I prayed God’s word over my son all day, every day. I spoke life over him. I praised God for the healing that I believed we would receive speaking what was not true as though it were true (Romans 4:17). Before every in-womb surgery I believed that the CCAM would be gone and I thanked God for Connor’s immediate healing. While that nasty thing came back every single time I didn’t lose faith and become angry with God. No. Instead, I went back to my room, my prison cell, and as I laid in bed hooked up to monitors and contracting from the recent trauma to my uterus, I thanked God. Yep. I thanked Him. I chose to praise Him I chose to praise my God in the most horrific and terrifying storm of my life because He was still God regardless of my circumstance. He was still in control. He was still good; still sovereign. My condition didn’t nullify His position. It was only meant to magnify Him more. To put His glory on display. I marched on. I didn’t curl up and die. I didn’t give up. I looked up. I kept my eyes on my Father. I looked to Jesus, the author and perfecter of my faith. I endured.

Finally, after I quit fighting, after I surrendered everything to God my jail sentence ended just as suddenly as it had begun. On January 9, 2008 Nick and I would welcome our six week premature, little miracle, Connor Isaac, into the world, but not without one more fight. (tell quick story of my labor and almost dying)

The doctors warned us that Connor would not cry after delivery but he cried, PRAISE GOD! That swollen, one-eared, gravely-ill, little fighter cried. He cried the weakest cry I had ever heard but it was his and it was beautiful. Unfortunately, the evil cyst inside of my sweet boy was not gone and as Dr. Poreeco was stitching me up the nurses rushed Connor over to the corner of the room to get it drained and then they rushed Connor to the NICU (neonatal intensive care unit). Not long after he was delivered, a surgeon came to my room asking for consent to perform surgery.  She told us that Connor was not stable and the CCAM needed to be removed immediately.  She also informed us that the odds of him surviving surgery were very bad but she would do her best; as she spoke she was shaking, she radiated fear.  At that point I was especially glad that I have been redeemed, that my hope and trust are not in man, but in the one true, living God.  My husband signed the consent papers and she left.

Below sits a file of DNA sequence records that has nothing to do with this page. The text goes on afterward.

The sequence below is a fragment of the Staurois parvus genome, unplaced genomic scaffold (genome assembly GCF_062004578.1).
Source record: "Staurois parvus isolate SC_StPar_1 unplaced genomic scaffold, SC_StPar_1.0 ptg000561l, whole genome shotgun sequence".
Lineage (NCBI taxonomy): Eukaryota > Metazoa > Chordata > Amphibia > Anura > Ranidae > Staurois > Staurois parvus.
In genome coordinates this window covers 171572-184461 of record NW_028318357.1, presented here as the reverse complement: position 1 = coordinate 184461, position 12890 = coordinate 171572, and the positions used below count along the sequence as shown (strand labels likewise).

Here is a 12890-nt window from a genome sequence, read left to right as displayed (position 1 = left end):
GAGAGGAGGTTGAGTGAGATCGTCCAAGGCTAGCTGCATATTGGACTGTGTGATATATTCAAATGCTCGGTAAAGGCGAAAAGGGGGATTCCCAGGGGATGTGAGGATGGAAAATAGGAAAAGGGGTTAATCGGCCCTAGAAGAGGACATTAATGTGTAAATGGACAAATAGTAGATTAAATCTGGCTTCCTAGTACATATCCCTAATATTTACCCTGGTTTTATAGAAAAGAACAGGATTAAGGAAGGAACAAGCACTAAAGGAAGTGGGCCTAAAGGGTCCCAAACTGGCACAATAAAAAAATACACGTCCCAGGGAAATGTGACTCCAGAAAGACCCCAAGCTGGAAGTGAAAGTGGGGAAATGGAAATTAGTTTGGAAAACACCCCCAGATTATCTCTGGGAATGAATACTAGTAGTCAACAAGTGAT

Newborn Connor

My sweet baby boy’s newborn picture

Once again we turned to God.  We began to pray out loud in the spirit and tell the enemy that Connor was a child of God, that he could not have him, and that Connor was healed.  We called on God again and believed that Connor would live through the surgery.  Only a few minutes later the surgeon returned, and with good news!  The CCAM disappeared!!!  They did an ultrasound of Connor’s chest to determine where they would need to operate and they couldn’t find the CCAM; and better yet, Connor stabilized!  Our God is SOOO AWESOME!!!

Three days later the CCAM was back but this time Connor was stable enough for surgery.  But I was not so sure.  To me, allowing Connor to have surgery would be admitting that God was not in control, that he could not heal my baby.  But God had a plan, he made something wonderful happen.  My pastor visited me in the hospital.  He asked to pray over Connor and my husband and I heartily accepted his request.  We took him to Connor’s isolette, his temporary baby bed.  Pastor R. laid hands on our son, claiming God’s healing promises for him, calling down power from Heaven, and taking his place beside us on our battlefield for Connor’s life.  I admitted to my pastor my apprehension in regards to Connor having surgery and the blow it could issue to my faith.  He gently reminded me that God uses people and their gifts for his good.  God works through people.  Sweet relief!  I immediately felt my guilt subside; Connor would have surgery and I would still put my trust in God to bring him through.  On January 12, 2008 my precious son became the 1st  baby to undergo a laparoscopic lung surgery; 2/3 of his right lung were removed and afterward Connor spent 1 month in the NICU.